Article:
Mrs Greene was happy but for one thing.
Mr Greene had an excellent job, the children had left home, and she had a healthy, varied social life. No post-menopause blues or holes in her life for Mrs Greene. If it weren’t for her neighbour, Mrs Browne, life would be perfect.
Mrs Browne, despite the extra ‘e’ which they shared and which Mrs Browne wrongly thought gave them something in common, had a habit of dropping in whenever she wished and overstaying her wafer-thin welcome. She would gossip and criticize and rarely had anything positive to say, and Mrs Greene, a cheerful, benign optimist, was far too polite to shun her unwelcome neighbour.
One day, Mrs Browne called round before lunch while Mrs Greene was sewing and half watching one of those programmes about people selling off family heirlooms and pretending not to need the money. You know, where someone really wants somebody else to enjoy a Chinese vase that has been in their family for five generations. Mrs Greene´s cocker spaniel, Sam, had an odd impulse to howl on hearing the title music to this programme. It was the only music of any kind that produced this effect on the docile beast and it amused Mrs Greene and made her wonder if the depressing undercurrent of the show caused this primal lamentation.
The howling, however, seemed to greatly agitate Mrs Browne and she finished her tea hurriedly and excused herself. Mrs Greene mused on this reaction to Sam´s reaction and told her husband about it when he returned home that evening.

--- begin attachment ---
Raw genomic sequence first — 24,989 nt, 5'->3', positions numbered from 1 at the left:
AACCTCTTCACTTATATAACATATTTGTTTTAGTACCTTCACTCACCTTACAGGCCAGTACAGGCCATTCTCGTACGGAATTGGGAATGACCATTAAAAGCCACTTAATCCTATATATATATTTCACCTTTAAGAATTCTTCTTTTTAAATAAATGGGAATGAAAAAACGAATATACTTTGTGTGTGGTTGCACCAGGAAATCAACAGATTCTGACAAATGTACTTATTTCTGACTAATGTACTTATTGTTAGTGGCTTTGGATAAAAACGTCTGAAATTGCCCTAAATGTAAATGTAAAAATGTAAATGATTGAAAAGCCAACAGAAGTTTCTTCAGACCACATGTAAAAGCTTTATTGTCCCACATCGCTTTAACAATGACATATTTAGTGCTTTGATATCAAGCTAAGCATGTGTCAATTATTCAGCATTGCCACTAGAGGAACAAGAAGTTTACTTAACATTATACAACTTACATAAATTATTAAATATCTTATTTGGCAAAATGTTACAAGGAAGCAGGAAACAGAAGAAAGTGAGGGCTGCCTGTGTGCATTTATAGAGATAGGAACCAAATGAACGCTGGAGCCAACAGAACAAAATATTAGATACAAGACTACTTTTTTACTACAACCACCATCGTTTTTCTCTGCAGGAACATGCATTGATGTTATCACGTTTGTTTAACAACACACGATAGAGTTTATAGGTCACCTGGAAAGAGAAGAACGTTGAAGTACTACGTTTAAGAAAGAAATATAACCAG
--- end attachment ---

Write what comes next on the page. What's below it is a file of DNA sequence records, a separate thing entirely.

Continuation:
“Just that programme?” he asked.
“Yes, just that one. Pity that´s not one of Mrs Greene´s usual visiting times.”
After dinner Mr Greene, a splendid man of few words, went off to his shed in the garden and reappeared with an old cassette recorder.
“Record the music on that programme tomorrow, dear.”
The next evening Mr Greene arrived home with another cassette machine and a cable, and after dinner took the two machines to his shed. Some time later he re-emerged and placed one tape recorder on the kitchen floor. He pressed the play button, turned the sound down, and called Sam. He slowly raised the volume and the dog began to howl.
“But I can´t hear anything!” said Mrs Greene from the sitting room.
“No dear, but Sam can, and the music goes on and on. Now let´s find a good place to put this.”
Mrs Browne was much perturbed. Every time she called on her neighbour that stupid dog howled, either right away or after a short time. The howling was unbearable to her and Mrs Greene apologised and took Sam into the garden, pressing a button through a plastic bag next to the geraniums before she re-closed the kitchen door. The fainter howling still penetrated to some deep, dark place in Mrs Browne´s soul and her visits became brief and infrequent.
Mrs Greene´s happiness was complete. She loved her husband more than ever, she had felt for the first time since her childhood the peculiar pleasure of naughtiness, and Sam was still only three years old.